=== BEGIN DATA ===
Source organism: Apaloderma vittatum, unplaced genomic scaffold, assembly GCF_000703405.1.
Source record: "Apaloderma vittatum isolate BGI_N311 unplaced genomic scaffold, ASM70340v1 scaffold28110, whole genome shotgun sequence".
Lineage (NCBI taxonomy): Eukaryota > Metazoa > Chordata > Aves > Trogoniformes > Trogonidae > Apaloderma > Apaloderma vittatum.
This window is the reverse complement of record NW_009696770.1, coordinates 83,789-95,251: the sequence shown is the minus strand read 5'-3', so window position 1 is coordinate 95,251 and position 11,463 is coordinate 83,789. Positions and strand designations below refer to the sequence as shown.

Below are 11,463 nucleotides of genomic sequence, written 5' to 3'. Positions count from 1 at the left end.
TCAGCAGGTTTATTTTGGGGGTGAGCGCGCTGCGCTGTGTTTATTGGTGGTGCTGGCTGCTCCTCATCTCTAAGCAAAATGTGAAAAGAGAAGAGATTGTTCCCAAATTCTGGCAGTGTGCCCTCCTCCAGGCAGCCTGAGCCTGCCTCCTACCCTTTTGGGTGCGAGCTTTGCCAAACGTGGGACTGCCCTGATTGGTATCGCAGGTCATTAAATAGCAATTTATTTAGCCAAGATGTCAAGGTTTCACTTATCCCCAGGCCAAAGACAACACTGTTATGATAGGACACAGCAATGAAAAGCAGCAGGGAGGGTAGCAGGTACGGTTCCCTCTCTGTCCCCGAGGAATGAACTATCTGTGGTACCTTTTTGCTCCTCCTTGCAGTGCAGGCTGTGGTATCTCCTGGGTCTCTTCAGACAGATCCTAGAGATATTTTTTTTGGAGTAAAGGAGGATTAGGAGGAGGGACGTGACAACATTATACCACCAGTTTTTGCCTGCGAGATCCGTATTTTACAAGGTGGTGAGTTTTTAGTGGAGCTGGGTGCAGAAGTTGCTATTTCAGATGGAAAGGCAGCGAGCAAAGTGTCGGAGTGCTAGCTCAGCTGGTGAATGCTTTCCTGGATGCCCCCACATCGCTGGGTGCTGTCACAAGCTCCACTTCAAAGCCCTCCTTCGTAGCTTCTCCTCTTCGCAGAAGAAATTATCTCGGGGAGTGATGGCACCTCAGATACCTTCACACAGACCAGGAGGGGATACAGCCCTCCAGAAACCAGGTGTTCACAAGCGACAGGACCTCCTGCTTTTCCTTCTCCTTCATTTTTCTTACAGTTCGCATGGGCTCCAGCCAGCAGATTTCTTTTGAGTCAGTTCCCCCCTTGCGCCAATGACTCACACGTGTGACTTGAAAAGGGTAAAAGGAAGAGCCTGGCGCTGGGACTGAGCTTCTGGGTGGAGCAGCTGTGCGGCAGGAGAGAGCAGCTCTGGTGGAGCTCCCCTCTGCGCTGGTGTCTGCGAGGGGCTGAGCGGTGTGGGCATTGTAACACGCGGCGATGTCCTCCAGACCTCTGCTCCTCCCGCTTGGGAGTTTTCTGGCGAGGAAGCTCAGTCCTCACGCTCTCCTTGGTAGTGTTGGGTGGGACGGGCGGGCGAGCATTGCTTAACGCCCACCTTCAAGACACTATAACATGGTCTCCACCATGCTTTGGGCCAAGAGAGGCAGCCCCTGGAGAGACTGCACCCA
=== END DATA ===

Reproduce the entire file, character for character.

Source organism: Apaloderma vittatum, unplaced genomic scaffold, assembly GCF_000703405.1.
Source record: "Apaloderma vittatum isolate BGI_N311 unplaced genomic scaffold, ASM70340v1 scaffold28110, whole genome shotgun sequence".
Lineage (NCBI taxonomy): Eukaryota > Metazoa > Chordata > Aves > Trogoniformes > Trogonidae > Apaloderma > Apaloderma vittatum.
This window is the reverse complement of record NW_009696770.1, coordinates 83,789-95,251: the sequence shown is the minus strand read 5'-3', so window position 1 is coordinate 95,251 and position 11,463 is coordinate 83,789. Positions and strand designations below refer to the sequence as shown.

Below are 11,463 nucleotides of genomic sequence, written 5' to 3'. Positions count from 1 at the left end.
TCAGCAGGTTTATTTTGGGGGTGAGCGCGCTGCGCTGTGTTTATTGGTGGTGCTGGCTGCTCCTCATCTCTAAGCAAAATGTGAAAAGAGAAGAGATTGTTCCCAAATTCTGGCAGTGTGCCCTCCTCCAGGCAGCCTGAGCCTGCCTCCTACCCTTTTGGGTGCGAGCTTTGCCAAACGTGGGACTGCCCTGATTGGTATCGCAGGTCATTAAATAGCAATTTATTTAGCCAAGATGTCAAGGTTTCACTTATCCCCAGGCCAAAGACAACACTGTTATGATAGGACACAGCAATGAAAAGCAGCAGGGAGGGTAGCAGGTACGGTTCCCTCTCTGTCCCCGAGGAATGAACTATCTGTGGTACCTTTTTGCTCCTCCTTGCAGTGCAGGCTGTGGTATCTCCTGGGTCTCTTCAGACAGATCCTAGAGATATTTTTTTTGGAGTAAAGGAGGATTAGGAGGAGGGACGTGACAACATTATACCACCAGTTTTTGCCTGCGAGATCCGTATTTTACAAGGTGGTGAGTTTTTAGTGGAGCTGGGTGCAGAAGTTGCTATTTCAGATGGAAAGGCAGCGAGCAAAGTGTCGGAGTGCTAGCTCAGCTGGTGAATGCTTTCCTGGATGCCCCCACATCGCTGGGTGCTGTCACAAGCTCCACTTCAAAGCCCTCCTTCGTAGCTTCTCCTCTTCGCAGAAGAAATTATCTCGGGGAGTGATGGCACCTCAGATACCTTCACACAGACCAGGAGGGGATACAGCCCTCCAGAAACCAGGTGTTCACAAGCGACAGGACCTCCTGCTTTTCCTTCTCCTTCATTTTTCTTACAGTTCGCATGGGCTCCAGCCAGCAGATTTCTTTTGAGTCAGTTCCCCCCTTGCGCCAATGACTCACACGTGTGACTTGAAAAGGGTAAAAGGAAGAGCCTGGCGCTGGGACTGAGCTTCTGGGTGGAGCAGCTGTGCGGCAGGAGAGAGCAGCTCTGGTGGAGCTCCCCTCTGCGCTGGTGTCTGCGAGGGGCTGAGCGGTGTGGGCATTGTAACACGCGGCGATGTCCTCCAGACCTCTGCTCCTCCCGCTTGGGAGTTTTCTGGCGAGGAAGCTCAGTCCTCACGCTCTCCTTGGTAGTGTTGGGTGGGACGGGCGGGCGAGCATTGCTTAACGCCCACCTTCAAGACACTATAACATGGTCTCCACCATGCTTTGGGCCAAGAGAGGCAGCCCCTGGAGAGACTGCACCCA